How many shops are too many for once city?
That’s the question up for debate in B.C.’s Kootenay region.
At least three cannabis operators are calling on the City of Castlegar to limit the number of cannabis stores that can operate locally.
Manager of Spiritleaf, Eddie Podlvelnikoff, said it hasn’t been easy for him to compete against five other local cannabis shops.
“I think I can just say we’ve been keeping our heads above water,” said Podlvelnikoff.
“However, if more cannabis shops are allowed or one of the current shops doesn’t close, I don’t think there will be much survivability for us here.”
With all of the stores forced to buy and sell similar cannabis products, Podlvelnikoff admits it’s been hard for his store to stand out from the others. His staff have tried to have good customer service, raffles, and product giveaways to increase traffic to their store.
When Spiritleaf was one of the first three cannabis shops to open up in Castlegar during the summer of 2019, Podlvelnikoff claimed his store owners had no idea that so many other shops would eventually be allowed to operate.
“What the owners have said is that they believed they’d only be one of three cannabis stores in Castlegar,” said Podlvelnikoff.
“The city didn’t seem to do a good job explaining this.”
Jimmy’s Cannabis owner Jeff Weaver also doesn’t believe the number of cannabis stores operating in the city is sustainable.
“Right now, approximately 70 per cent of the cannabis purchases that take place in Canada every day are on the black market while 20 to 30 per cent take place in the legal market,” said Weaver.
“Even though that percentage is shifting towards the legal market, I just can’t imagine a town of 8,000 people like Castlegar continuing to support this amount of dispensaries.”
While Weaver mentioned it’s been difficult to stand out from other cannabis shops with everyone carrying similar products, excellent customer service and his prime location along Columbia Avenue have helped keep his store’s revenue up.
Weaver emphasizes there’s already enough local cannabis shops to satisfy public demand.
“We already have many people that have put their livelihoods on the line to try and run these cannabis shops,” said Weaver.
“I think the city is well served at the moment and there’s no new cannabis stores needed. The city should definitely be putting a cap on this for the time being.”
Prohibiting a government-run cannabis shop in Castlegar and creating more buffer zones between cannabis shops are other requests Weaver has for the city.
The Higher Path store owner Dave Streloff also echoed the comments voiced above.
“Naturally, with every new store that opens, it reduces the customer base of every store that is currently operating. That makes it harder and harder for each store to survive with each new license granted,” said Streloff.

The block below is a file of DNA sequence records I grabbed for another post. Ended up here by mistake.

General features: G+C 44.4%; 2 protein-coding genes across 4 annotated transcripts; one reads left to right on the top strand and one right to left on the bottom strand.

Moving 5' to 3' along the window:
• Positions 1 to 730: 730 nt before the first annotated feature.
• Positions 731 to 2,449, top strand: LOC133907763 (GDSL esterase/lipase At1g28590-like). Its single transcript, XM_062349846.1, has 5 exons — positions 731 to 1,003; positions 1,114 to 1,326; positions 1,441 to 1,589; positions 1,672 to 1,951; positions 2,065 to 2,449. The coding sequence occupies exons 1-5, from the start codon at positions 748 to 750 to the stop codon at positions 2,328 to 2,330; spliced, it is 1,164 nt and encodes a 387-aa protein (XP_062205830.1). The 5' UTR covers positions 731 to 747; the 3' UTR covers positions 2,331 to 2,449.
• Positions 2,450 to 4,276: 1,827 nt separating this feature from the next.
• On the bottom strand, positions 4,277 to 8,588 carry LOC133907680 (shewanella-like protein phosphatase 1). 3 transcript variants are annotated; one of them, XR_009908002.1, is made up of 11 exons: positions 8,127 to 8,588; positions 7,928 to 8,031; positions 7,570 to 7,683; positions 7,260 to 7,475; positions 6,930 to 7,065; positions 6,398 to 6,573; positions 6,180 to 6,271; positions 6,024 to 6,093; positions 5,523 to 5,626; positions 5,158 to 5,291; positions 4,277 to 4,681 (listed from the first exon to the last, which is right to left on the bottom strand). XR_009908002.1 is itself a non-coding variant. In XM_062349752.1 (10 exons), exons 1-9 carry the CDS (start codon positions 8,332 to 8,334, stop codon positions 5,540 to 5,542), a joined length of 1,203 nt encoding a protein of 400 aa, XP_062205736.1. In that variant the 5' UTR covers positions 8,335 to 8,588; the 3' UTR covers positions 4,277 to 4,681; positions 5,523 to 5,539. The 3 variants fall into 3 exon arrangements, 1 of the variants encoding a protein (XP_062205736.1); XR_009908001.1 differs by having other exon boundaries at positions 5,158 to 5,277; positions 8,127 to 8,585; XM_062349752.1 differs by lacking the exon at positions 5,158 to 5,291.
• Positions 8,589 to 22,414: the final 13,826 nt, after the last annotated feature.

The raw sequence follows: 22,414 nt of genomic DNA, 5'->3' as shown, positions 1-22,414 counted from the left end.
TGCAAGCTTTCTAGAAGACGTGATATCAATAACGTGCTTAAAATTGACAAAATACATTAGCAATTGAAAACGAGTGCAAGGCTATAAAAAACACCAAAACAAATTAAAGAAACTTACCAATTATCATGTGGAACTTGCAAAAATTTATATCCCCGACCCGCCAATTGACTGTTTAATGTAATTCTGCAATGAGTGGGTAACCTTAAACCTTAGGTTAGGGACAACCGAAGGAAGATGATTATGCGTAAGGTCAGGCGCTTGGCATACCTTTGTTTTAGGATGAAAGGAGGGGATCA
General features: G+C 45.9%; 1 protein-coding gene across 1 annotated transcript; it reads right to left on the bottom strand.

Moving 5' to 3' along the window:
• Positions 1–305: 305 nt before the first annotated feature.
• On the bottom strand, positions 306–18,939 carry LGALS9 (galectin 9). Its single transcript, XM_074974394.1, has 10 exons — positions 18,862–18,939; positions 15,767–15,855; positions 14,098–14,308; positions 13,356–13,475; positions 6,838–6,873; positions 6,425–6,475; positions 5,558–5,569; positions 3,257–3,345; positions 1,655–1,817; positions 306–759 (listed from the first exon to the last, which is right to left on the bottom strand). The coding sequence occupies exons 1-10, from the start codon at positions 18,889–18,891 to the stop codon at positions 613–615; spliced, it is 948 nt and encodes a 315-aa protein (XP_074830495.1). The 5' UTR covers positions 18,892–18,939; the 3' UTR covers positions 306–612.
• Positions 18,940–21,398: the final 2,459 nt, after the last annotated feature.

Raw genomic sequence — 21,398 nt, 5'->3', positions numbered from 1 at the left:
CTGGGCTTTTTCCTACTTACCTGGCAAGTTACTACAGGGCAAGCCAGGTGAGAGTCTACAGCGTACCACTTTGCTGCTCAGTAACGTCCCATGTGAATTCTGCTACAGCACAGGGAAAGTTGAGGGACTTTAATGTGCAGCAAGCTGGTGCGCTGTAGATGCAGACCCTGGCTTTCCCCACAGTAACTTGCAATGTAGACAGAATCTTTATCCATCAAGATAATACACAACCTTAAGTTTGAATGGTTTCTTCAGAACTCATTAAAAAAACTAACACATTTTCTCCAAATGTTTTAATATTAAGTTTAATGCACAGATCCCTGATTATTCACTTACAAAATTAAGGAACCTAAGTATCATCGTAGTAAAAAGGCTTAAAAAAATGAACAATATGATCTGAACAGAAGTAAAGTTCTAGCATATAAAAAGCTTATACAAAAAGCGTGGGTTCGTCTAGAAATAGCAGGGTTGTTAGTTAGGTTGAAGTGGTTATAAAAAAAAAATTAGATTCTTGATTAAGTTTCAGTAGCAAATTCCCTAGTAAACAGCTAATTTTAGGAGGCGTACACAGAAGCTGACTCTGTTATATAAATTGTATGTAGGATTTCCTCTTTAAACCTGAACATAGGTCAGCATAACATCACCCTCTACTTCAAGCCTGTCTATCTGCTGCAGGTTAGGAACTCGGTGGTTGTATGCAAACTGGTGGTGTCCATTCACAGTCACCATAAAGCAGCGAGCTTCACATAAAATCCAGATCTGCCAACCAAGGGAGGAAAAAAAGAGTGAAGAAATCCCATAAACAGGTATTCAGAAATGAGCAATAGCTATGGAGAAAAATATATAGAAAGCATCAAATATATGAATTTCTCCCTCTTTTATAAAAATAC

“There is no question that six stores is too many for a community of this size, where the black market continues to thrive. It is inevitable that not all six will survive long term.”
Streloff said he would like city staff to revisit the cannabis issue.
“On some level I get the approach they took, of letting the market sort itself out. But maybe it’s time to revisit the whole discussion and cap it where it’s at,” said Streloff.
“I would also suggest that a realistic maximum number of stores for this community is likely three, so as stores inevitably close perhaps the cap should be lowered.”
Despite the demands, CannaLand Cannabis Boutique supervisor Cindy Stringer is one person that believes putting a cap on the amount of cannabis stores wouldn’t be effective.
“I don’t think the number of cannabis shops has really impacted our business. I think traffic to our business has stayed the same,” said Stringer.
“If anything, I think we’ve picked up customers from other places.”
Stringer said she’s received more visitors from other stores who weren’t able to answer all of their cannabis-related questions.
In response, city spokesperson Bree Seabrook said council members thought it was better to have an open market for cannabis when they decided not to limit the number of stores.
“The Regional District Central Kootenay shares a similar approach to our city council and it boils down to the fact the cannabis retailers are asking to be treated the same as other retailers are,” said Seabrook.
“They looked at cannabis, said it was a regulated substance, and essentially they decided to treat it in the same way as liquor stores, for example, where there isn’t a limit on the amount that can operate.”
In terms of public consultation, Seabrook said people should already be aware that there’s no limit on the number of cannabis stores allowed when they submit an application to the B.C. government to operate their store. She also mentioned the city isn’t involved with their application process and doesn’t have an opportunity to talk to them during their application.
The B.C. government only sends a referral to the city when its received a cannabis store application. The city then seeks public input about the proposed cannabis store and sends it to the B.C. government as part of the application process.
Seabrook notes there are many ways people can reach out to council if they want to begin discussions around limiting the number of cannabis stores.
“Reaching out with an email or letter to council can be one good way to start this conversation,” said Seabrook.
“People can also request to speak at a council meeting as a delegation if they have a desire to reopen this debate.”
As of the fall of 2020, there are at six cannabis shops in Castlegar, four shops in Trail and three shops in Nelson.